Clothing terminology comprises the names of individual garments and classes of garments, as well as the specialized vocabularies of the trades that have designed, manufactured, marketed and sold clothing over hundreds of years.
Clothing terminology ranges from the arcane (watchet, a pale blue color name from the 16th century), and changes over time in response to fashion which in turn reflects social, artistic, and political trends.
At its broadest, clothing terminology may be said to include names for:
Despite the constant introduction of new terms by fashion designers, clothing manufacturers, and marketers, the names for several basic garment classes in English are very stable over time. Gown, shirt/skirt, frock, and coat are all attested back to the early medieval period.
Gown (from Medieval Latin gunna) was a basic clothing term for hundreds of years, referring to a garment that hangs from the shoulders. In Medieval and Renaissance England gown referred to a loose outer garment worn by both men and women, sometimes short, more often ankle length, with sleeves. By the 18th century gown had become a standard category term for a women's dress, a meaning it retained until the mid-20th century. Only in the last few decades has gown lost this general meaning in favor of dress. Today the term gown is rare except in specialized cases: academic dress or cap and gown, evening gown, nightgown, hospital gown, and so on (see Gown).
Shirt and skirt are originally the same word, the former being the southern and the latter the northern pronunciation in early Middle English.
Coat remains a term for an overgarment, its essential meaning for the last thousand years (see Coat).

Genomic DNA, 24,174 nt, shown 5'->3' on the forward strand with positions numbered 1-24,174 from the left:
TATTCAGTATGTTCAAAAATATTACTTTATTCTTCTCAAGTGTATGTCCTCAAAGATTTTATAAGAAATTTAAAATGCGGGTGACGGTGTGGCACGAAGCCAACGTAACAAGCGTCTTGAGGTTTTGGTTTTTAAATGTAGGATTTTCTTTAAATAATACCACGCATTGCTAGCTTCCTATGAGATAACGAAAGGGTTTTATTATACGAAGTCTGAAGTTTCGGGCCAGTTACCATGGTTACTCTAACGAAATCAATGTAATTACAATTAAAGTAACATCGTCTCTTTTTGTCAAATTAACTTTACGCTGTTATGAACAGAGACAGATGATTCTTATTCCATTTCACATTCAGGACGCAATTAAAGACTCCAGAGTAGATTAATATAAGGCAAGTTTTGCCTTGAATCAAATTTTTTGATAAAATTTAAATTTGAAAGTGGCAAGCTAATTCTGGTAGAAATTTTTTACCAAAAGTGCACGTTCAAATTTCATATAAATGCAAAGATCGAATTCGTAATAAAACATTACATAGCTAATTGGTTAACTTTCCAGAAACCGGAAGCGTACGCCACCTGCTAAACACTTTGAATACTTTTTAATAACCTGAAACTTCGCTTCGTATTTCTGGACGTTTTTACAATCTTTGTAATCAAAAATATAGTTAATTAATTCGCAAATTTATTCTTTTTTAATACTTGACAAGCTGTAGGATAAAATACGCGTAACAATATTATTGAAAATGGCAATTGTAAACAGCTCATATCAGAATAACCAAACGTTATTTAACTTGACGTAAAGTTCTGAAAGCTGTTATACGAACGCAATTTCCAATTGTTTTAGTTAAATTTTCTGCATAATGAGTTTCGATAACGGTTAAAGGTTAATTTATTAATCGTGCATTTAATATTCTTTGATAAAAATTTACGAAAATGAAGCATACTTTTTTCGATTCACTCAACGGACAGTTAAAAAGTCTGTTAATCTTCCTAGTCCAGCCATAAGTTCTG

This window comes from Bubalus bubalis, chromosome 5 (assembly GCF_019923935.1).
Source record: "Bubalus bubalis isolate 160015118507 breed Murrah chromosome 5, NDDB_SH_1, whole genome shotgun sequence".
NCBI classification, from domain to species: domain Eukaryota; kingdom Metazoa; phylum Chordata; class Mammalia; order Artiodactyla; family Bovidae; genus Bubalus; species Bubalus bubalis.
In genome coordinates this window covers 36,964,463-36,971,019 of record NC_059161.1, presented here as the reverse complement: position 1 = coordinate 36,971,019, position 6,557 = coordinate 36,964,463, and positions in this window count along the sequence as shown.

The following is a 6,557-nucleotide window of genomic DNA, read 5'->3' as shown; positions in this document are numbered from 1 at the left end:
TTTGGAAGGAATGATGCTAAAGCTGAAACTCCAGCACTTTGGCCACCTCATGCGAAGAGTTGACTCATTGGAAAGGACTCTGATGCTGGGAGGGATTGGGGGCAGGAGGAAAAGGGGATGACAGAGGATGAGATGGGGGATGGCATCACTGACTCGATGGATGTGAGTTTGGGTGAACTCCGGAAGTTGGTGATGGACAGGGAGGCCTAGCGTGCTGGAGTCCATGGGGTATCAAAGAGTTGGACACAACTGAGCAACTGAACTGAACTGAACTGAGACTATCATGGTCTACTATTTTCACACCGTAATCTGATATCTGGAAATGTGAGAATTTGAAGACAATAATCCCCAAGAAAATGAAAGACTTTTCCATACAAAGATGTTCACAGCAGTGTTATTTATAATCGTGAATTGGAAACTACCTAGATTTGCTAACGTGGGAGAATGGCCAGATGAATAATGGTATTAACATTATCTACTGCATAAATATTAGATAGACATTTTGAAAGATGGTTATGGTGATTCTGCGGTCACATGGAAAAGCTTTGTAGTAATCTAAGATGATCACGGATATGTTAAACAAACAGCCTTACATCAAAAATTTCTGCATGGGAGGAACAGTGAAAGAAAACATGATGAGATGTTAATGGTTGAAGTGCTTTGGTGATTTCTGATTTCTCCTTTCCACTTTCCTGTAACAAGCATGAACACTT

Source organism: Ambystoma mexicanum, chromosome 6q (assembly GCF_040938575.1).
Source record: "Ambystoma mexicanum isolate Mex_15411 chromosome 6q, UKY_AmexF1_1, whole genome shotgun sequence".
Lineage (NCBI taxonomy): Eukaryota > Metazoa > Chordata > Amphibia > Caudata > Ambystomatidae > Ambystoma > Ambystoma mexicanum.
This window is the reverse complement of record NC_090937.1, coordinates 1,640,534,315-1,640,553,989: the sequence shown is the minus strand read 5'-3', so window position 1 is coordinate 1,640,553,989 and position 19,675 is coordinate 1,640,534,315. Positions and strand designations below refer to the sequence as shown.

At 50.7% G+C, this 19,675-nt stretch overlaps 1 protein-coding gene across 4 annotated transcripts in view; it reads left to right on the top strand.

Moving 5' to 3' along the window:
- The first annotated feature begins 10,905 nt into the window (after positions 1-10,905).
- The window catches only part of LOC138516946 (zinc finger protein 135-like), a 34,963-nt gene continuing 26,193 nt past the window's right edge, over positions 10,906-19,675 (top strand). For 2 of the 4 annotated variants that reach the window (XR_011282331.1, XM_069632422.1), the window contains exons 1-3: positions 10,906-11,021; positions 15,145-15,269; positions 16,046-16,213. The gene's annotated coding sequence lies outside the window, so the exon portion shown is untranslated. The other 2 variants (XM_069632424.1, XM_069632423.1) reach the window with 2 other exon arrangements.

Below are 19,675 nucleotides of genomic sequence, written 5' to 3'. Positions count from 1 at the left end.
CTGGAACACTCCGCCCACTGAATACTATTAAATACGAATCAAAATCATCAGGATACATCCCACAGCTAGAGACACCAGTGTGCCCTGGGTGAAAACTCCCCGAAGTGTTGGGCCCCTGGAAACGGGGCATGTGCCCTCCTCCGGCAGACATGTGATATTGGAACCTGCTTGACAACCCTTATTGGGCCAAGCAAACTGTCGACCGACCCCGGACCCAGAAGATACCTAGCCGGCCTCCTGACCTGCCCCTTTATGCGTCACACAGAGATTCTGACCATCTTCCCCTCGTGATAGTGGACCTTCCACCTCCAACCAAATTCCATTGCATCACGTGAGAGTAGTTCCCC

Names for new styles or fashions in clothing are frequently the deliberate inventions of fashion designers or clothing manufacturers; these include Chanel's Little Black Dress (a term which has survived) and Lanvin's robe de style (which has not). Other terms are of more obscure origin.
Clothing styles are frequently named after people—often with a military connection:
Another fertile source for clothing terms is place names, which usually reflect the origin (or supposed origin) of a fashion. Modern terms such as Bermuda shorts, Hawaiian shirts, and Fair Isle sweaters are the latest in a long line that stretches back to holland (linen), damask ("from Damascus"), polonaise ("in the fashion of Polish women"), basque, jersey (originally Jersey frock), Balaclava, Capri pants, mantua, and denim ("serge de Nîmes" after the city).
Costume historians, with a "rearward-looking" view, require names for clothing styles that were not used (or needed) when the styles were actually worn. For example, the Van Dyke collar is so-called from its appearances in 17th century portraits by Anthony van Dyck, and the Watteau pleats of the robe á la française are called after their appearance in the portraits of Antoine Watteau.
Similarly, terms may be applied ahistorically to entire categories of garments, so that corset is applied to garments that were called stays or a pair of bodies until the introduction of the word corset in the late 18th century. And dress is now applied to any women's garment consisting of a bodice and skirt, although for most of its history dress simply meant clothing, or a complete outfit of clothing with its appropriate accessories.
A notable trend at the turn of the 21st century is "cute" short forms: camisole becomes cami, hooded sweaters or sweatshirts become hoodies, and as of 2005, short or "shrunken" cardigans are cardies.
The much-older term shimmy for "slip" is most likely a false singular from chemise.